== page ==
Both changes in unemployment and removing JobKeeper and mortgage freezes will result in some households having to downsize, whilst it limiting the purchasing power of others.
Listing volumes have been at unprecedented low levels over the past 18 months and COVID-19 saw this plummet. Financial pressures on top of those who have delayed selling over the last 18 months will likely see an influx of new listings. Economists are predicting that this increase in listings and lowering in confidence could lead to a decrease in property values. This means that right now could be the most stable housing market we have for some time.
The unexpected upside for buyers
It’s true that we find ourselves in uncharted waters. But although these are uncertain times, it’s reassuring to remember that Australia’s housing market is incredibly resilient.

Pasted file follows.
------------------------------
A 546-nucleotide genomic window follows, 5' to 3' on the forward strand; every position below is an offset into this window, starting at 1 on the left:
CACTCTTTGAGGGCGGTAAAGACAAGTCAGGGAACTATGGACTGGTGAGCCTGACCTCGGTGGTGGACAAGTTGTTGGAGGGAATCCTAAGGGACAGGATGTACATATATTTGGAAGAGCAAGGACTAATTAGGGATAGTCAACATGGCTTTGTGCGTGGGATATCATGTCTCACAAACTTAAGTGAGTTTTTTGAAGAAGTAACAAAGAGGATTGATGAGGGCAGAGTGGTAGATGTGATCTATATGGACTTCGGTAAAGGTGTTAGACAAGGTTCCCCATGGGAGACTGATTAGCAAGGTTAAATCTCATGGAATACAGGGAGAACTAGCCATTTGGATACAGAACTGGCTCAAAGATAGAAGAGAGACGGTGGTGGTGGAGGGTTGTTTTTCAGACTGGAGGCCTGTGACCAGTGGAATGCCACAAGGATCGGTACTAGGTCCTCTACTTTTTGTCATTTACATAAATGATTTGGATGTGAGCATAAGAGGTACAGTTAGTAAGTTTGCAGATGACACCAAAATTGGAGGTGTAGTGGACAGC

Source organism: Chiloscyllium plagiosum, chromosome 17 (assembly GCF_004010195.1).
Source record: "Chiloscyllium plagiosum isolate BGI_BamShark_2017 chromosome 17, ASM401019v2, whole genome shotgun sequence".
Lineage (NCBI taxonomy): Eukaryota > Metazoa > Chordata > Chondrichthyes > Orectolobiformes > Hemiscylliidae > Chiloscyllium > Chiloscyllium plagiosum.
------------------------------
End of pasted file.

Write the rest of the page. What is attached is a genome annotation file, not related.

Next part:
As CoreLogic shows, housing has held its own fairly well against economic shocks. What’s more, the housing market performs differently to the share market. A decrease in shares doesn’t necessarily indicate a decrease in house prices, and vice versa.
While the market may continue slow down in the coming week and months, there will still be buyers with the confidence and financial wellbeing to stay active in the housing market — particularly with historically low interest rates.
At Upside, we are well prepared to navigate the changes on the horizon. We continue to be here to support you with industry-leading service and the right knowledge to take advantage of the current market situations, while ensuring the health and safety of all Aussies.